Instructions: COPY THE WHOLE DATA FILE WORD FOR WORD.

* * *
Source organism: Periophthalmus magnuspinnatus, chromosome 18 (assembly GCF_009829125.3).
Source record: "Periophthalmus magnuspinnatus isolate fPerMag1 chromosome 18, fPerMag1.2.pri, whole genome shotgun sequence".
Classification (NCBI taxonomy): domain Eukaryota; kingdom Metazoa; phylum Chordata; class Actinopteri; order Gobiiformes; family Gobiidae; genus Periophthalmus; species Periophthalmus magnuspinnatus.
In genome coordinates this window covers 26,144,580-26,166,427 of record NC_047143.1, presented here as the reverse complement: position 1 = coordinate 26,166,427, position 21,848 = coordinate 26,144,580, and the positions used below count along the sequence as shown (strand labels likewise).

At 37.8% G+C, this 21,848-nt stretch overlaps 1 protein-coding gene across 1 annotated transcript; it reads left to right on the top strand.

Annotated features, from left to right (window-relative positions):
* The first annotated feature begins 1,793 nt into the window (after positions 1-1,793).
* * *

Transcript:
Source organism: Periophthalmus magnuspinnatus, chromosome 18 (assembly GCF_009829125.3).
Source record: "Periophthalmus magnuspinnatus isolate fPerMag1 chromosome 18, fPerMag1.2.pri, whole genome shotgun sequence".
Classification (NCBI taxonomy): domain Eukaryota; kingdom Metazoa; phylum Chordata; class Actinopteri; order Gobiiformes; family Gobiidae; genus Periophthalmus; species Periophthalmus magnuspinnatus.
In genome coordinates this window covers 26,144,580-26,166,427 of record NC_047143.1, presented here as the reverse complement: position 1 = coordinate 26,166,427, position 21,848 = coordinate 26,144,580, and the positions used below count along the sequence as shown (strand labels likewise).

At 37.8% G+C, this 21,848-nt stretch overlaps 1 protein-coding gene across 1 annotated transcript; it reads left to right on the top strand.

Annotated features, from left to right (window-relative positions):
* The first annotated feature begins 1,793 nt into the window (after positions 1-1,793).